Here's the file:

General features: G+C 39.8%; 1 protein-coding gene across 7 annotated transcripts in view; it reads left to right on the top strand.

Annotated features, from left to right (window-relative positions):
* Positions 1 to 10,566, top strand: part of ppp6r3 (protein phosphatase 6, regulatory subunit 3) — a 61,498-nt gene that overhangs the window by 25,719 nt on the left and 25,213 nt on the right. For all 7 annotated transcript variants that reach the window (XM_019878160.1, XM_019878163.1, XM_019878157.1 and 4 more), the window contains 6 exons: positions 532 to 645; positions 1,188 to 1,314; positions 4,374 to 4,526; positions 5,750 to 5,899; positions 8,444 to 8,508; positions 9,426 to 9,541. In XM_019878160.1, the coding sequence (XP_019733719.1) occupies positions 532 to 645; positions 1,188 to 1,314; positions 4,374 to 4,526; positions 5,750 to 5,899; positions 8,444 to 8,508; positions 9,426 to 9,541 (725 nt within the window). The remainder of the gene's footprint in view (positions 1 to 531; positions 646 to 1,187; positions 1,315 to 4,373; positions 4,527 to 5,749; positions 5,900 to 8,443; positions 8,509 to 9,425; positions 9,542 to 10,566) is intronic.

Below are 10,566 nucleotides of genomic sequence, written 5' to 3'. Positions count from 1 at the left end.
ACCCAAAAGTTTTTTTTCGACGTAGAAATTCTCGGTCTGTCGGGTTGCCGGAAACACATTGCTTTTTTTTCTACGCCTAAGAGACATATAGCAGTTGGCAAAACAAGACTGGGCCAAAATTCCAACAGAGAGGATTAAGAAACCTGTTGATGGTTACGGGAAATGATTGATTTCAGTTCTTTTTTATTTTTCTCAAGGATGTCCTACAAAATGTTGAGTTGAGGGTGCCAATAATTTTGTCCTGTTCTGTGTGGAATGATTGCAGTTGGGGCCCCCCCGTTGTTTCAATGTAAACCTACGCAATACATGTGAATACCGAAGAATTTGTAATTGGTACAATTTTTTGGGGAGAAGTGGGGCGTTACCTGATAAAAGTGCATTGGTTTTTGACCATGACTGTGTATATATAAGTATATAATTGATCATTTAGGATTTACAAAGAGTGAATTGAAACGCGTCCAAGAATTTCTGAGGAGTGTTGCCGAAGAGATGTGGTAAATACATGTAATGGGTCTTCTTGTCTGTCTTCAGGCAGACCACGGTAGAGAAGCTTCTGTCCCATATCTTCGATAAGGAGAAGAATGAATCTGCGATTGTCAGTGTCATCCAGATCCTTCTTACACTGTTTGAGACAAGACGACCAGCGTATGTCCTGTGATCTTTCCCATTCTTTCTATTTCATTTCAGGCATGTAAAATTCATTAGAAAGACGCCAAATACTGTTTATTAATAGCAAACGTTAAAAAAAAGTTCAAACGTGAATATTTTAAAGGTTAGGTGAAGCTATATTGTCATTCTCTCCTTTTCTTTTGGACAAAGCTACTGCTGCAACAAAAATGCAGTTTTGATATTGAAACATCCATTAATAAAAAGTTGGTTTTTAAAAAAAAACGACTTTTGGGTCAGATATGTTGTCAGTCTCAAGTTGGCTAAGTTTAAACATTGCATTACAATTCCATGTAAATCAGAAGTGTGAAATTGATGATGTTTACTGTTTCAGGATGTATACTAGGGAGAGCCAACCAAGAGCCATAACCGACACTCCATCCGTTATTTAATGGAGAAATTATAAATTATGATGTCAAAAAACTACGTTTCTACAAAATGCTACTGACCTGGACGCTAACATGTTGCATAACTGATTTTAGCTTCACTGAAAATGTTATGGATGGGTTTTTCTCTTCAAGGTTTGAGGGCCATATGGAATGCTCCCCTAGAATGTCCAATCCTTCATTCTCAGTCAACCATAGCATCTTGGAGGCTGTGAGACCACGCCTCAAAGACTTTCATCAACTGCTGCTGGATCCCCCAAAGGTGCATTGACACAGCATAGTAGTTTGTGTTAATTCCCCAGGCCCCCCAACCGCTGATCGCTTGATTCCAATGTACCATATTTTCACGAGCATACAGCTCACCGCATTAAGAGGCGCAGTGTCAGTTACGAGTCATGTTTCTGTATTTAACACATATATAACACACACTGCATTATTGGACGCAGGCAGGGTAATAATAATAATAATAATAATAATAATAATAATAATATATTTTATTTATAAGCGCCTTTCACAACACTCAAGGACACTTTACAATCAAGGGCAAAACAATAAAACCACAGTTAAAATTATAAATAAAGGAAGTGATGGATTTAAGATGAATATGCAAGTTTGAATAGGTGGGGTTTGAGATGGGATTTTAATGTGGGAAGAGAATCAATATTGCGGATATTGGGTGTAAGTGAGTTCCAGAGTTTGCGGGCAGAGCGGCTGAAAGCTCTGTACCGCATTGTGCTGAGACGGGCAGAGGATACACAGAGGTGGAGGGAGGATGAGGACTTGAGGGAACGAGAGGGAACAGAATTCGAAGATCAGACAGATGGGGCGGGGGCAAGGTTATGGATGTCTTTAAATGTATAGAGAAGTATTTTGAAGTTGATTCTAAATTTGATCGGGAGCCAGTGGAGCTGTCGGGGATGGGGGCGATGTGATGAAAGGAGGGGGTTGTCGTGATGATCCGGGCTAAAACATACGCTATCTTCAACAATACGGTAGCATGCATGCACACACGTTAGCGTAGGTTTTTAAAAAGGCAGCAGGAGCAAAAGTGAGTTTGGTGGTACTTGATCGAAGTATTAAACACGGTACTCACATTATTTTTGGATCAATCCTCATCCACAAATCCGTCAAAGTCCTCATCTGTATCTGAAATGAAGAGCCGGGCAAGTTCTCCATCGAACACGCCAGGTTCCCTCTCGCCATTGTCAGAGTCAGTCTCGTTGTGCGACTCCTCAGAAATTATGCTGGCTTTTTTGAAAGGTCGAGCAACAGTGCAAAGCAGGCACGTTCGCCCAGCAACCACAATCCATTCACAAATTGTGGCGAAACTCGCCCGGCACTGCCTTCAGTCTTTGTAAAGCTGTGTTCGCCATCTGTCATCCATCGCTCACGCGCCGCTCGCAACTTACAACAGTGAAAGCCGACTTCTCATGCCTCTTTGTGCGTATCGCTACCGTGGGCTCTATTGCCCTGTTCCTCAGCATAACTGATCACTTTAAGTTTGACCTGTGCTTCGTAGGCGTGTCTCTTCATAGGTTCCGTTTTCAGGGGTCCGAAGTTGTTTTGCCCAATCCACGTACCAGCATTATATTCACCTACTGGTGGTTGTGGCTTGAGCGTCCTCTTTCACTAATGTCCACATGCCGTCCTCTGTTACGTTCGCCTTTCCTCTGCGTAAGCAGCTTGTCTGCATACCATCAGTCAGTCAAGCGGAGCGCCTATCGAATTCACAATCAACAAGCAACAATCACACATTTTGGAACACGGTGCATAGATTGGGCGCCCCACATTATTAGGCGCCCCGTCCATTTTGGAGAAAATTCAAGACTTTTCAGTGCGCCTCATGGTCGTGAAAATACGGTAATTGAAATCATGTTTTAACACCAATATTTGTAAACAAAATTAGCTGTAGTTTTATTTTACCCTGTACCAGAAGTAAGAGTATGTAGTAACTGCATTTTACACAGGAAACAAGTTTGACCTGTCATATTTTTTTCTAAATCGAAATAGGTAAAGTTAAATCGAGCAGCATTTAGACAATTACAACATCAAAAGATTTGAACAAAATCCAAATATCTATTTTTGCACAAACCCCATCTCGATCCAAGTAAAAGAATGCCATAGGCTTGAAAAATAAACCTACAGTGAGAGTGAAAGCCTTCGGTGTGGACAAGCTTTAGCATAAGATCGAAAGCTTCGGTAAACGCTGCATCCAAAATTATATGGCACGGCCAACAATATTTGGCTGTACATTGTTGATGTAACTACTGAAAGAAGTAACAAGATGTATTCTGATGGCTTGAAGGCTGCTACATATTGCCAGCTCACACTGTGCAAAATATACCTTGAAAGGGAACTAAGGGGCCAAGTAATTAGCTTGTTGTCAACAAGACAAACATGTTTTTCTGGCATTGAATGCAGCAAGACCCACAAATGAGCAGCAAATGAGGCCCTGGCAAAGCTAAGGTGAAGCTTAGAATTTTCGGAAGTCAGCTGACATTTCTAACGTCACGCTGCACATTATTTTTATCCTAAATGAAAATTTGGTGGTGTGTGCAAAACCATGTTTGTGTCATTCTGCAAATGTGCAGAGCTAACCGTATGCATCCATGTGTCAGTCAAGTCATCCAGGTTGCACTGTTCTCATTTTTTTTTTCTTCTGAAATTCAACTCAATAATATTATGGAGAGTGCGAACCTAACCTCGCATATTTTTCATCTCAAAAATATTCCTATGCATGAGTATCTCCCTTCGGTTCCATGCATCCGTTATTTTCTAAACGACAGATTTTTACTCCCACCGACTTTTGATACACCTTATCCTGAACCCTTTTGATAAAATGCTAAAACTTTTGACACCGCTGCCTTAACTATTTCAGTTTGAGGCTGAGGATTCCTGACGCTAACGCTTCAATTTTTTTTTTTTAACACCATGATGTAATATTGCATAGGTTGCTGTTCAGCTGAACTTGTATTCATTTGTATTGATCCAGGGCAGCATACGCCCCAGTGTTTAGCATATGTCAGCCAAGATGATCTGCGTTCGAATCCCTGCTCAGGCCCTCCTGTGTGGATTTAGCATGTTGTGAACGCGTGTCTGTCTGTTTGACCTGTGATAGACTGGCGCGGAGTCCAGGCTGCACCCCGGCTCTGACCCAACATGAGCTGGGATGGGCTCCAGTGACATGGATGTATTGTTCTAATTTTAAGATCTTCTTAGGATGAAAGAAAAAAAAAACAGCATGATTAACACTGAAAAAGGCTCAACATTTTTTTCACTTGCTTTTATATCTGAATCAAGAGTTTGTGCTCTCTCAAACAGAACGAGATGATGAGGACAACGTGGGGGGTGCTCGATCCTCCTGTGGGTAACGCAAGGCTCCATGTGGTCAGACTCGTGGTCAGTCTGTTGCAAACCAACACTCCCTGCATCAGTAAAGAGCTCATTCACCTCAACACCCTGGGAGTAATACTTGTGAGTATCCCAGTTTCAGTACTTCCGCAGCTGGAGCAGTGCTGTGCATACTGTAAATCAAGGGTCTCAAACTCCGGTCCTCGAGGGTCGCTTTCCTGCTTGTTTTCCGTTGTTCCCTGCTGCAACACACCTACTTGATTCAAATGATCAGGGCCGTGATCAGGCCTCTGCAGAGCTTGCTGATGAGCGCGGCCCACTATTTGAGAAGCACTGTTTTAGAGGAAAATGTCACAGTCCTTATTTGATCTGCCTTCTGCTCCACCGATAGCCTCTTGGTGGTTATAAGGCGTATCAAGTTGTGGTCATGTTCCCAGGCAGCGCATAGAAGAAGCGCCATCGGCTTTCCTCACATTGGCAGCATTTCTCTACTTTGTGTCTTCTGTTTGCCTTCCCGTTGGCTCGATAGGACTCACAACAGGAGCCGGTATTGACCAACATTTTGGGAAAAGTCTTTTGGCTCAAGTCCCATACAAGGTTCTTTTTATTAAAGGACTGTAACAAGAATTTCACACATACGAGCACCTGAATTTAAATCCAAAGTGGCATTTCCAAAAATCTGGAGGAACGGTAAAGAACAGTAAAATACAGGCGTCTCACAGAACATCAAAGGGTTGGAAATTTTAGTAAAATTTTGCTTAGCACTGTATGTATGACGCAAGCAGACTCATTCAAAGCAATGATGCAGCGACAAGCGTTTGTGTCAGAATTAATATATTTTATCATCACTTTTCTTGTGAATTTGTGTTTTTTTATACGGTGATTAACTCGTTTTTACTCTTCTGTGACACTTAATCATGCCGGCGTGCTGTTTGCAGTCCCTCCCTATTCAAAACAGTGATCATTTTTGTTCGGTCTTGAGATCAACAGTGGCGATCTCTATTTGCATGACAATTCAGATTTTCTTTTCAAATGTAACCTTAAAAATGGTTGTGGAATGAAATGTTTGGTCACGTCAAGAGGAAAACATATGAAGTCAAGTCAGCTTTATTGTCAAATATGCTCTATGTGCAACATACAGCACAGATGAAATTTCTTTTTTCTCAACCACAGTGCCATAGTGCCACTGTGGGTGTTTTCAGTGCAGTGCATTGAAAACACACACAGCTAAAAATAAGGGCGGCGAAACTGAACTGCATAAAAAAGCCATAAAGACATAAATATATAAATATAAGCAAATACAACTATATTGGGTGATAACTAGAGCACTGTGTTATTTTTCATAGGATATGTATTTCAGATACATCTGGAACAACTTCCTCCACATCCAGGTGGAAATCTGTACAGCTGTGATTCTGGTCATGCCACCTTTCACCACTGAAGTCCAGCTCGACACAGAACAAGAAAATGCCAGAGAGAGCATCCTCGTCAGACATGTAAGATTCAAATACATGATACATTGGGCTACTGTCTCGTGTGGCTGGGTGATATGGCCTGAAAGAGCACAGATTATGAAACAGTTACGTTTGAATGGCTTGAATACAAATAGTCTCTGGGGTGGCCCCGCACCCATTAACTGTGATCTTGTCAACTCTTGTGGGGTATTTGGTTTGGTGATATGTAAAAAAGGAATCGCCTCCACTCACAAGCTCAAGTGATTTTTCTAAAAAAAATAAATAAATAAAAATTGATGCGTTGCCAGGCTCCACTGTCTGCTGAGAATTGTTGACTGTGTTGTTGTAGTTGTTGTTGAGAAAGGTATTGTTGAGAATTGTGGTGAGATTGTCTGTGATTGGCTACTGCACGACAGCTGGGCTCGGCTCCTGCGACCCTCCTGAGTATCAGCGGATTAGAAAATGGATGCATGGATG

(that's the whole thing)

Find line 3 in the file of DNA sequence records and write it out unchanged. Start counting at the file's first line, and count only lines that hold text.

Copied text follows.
* Positions 1 to 10,566, top strand: part of ppp6r3 (protein phosphatase 6, regulatory subunit 3) — a 61,498-nt gene that overhangs the window by 25,719 nt on the left and 25,213 nt on the right. For all 7 annotated transcript variants that reach the window (XM_019878160.1, XM_019878163.1, XM_019878157.1 and 4 more), the window contains 6 exons: positions 532 to 645; positions 1,188 to 1,314; positions 4,374 to 4,526; positions 5,750 to 5,899; positions 8,444 to 8,508; positions 9,426 to 9,541. In XM_019878160.1, the coding sequence (XP_019733719.1) occupies positions 532 to 645; positions 1,188 to 1,314; positions 4,374 to 4,526; positions 5,750 to 5,899; positions 8,444 to 8,508; positions 9,426 to 9,541 (725 nt within the window). The remainder of the gene's footprint in view (positions 1 to 531; positions 646 to 1,187; positions 1,315 to 4,373; positions 4,527 to 5,749; positions 5,900 to 8,443; positions 8,509 to 9,425; positions 9,542 to 10,566) is intronic.